November 22, 2016
Something interesting happened in Oklahoma. On November 8, this state, typically associated with a rural, farming and ranching way of life, did as expected: the majority of Oklahomans (65 percent) voted for the Republican presidential candidate and all seven of the state’s electoral votes went red. But something a little unusual happened, too. That same day, 60 percent of Oklahoma voters opposed an amendment typically associated with the Republican agenda—the so-called “right to farm.” In essence, Oklahoma elected a right-wing presidential candidate who has promised to do away with environmental regulations, while simultaneously voting to uphold current regulations on farming and ranching.
What the what?
The Oklahoma Stewardship Council is a broad coalition that was organized to fight the “Right to Farm” bill, State Question 777, which some called the “Right to Harm” bill. I spoke with Cynthia Archiniaco, the Council’s treasurer, and she said, “We were blown away by the results. We were just in shock.”
The intended goal of SQ 777 was to allow farmers to insist that courts rule on laws they deem too restrictive. So, for example, if 777 had passed, a farmer or rancher would be able to take to court any regulation that he or she felt impinged too much on the business—and the court would be required to give the law strict scrutiny. SQ 777 would have been retroactive, lassoing in laws from two years ago, and most likely applying to regulations aimed at conservation, food safety, water quality, and animal welfare.
Two days after the election, a fourth-generation farmer was quoted in The Oklahoman: “… he believes urban voters did not fully understand the issue. He and other farmers who supported the measure fear animal welfare and environmental groups will push legislation in the state regulating everything from the size of chicken cages to methane emissions from cows.” He went on to say that urban consumers are “totally disconnected from what and where and how their food is produced.”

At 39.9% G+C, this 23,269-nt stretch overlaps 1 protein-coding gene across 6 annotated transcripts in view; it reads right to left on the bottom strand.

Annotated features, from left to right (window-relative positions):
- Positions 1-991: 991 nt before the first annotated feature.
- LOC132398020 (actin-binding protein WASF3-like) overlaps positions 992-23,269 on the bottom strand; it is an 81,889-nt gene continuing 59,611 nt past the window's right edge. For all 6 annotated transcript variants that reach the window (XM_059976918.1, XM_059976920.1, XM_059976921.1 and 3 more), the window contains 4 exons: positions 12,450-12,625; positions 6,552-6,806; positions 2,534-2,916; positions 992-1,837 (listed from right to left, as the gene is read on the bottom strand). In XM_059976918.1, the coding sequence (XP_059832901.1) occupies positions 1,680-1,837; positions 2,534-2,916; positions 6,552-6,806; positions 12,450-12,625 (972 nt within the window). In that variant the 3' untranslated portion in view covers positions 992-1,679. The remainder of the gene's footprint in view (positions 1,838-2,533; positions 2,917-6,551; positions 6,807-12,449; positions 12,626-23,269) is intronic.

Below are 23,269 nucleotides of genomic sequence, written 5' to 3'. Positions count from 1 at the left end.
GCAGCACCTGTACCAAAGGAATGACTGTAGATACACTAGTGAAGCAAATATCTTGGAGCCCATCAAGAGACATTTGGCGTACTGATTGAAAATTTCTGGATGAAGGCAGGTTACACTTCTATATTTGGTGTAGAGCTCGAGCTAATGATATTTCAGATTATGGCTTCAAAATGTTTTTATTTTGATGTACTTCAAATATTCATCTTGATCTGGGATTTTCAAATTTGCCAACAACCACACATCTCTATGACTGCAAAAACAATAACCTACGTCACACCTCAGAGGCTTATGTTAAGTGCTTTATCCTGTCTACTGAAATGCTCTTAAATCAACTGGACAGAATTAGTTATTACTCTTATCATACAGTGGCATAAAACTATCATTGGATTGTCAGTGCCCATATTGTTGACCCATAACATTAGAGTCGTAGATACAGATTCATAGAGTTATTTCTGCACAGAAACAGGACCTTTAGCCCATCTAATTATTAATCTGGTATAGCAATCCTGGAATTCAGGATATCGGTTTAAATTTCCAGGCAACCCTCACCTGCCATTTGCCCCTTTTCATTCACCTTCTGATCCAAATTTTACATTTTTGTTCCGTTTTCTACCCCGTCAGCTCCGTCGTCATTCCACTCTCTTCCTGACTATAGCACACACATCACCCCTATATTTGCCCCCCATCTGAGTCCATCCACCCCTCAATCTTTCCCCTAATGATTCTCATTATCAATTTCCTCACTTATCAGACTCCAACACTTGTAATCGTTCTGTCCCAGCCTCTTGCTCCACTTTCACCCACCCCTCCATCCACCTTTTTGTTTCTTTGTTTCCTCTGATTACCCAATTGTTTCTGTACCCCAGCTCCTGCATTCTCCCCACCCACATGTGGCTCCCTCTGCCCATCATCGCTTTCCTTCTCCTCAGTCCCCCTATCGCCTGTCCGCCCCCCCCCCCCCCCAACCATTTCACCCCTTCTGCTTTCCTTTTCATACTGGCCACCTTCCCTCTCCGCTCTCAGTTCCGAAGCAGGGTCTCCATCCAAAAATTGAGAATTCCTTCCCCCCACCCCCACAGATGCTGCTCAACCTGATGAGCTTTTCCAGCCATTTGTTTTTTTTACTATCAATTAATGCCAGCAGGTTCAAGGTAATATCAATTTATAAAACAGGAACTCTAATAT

Indeed, there was an east-west, rural-urban split. The western counties, where most of the state’s farming and ranching occurs, voted in favor of 777, whereas the eastern counties, which include Tulsa and Oklahoma City, voted against the measure. The Farm Bureau supported SQ 777 and accused the opposition of fear-mongering.
So how was the opposition able to win? Each side of the question raised and spent about the same amount of money on advertising by radio, television and billboard. Archiniaco credits the win with the broad coalition from a vast array of allies, each free to promote their own message. “It was a dozen tiny stings all over the head and body,” she said.
One of the big supporters of the Vote No campaign was the Humane Society, but Archiniaco said that they downplayed the animal welfare angle because people don’t like to feel pressured into becoming vegetarians. “We said this wasn’t about passing feel-good legislation, but it was about common sense—you eat what the birds eat, so do you really want to be pumping them full of all this stuff [antibiotics] because they’re in cramped quarters?”
The campaign emphasized family farmers above all: their voices, their votes, their concerns. The campaign emphasized standing up to corporate interests and ensuring that Oklahomans have a “fair say.” The Vote No boogeyman was Big Ag.
It worked. An Oklahoma City councilman is quoted as saying that SQ 777 was a play to allow big corporations to not have to follow regulations. Tulsa voters heard about how their taxes would go up if 777 passed, because they’d have to pay more to filter drinking water that would become more polluted as regulations were eased. Some opponents invoked the specter of cockfighting and puppy mills.
The Vote No campaign got support from many animal welfare and environmental organizations , as well as from all the living former Oklahoma governors, the Inter-Tribal Council of the Five Civilized Tribes, and some fishing organizations.
“The broad focus worked well,” said Archiniaco. “But we know they’ll try again next year.”
Image: Page 433 of The World Book [Encyclopedia], 1917.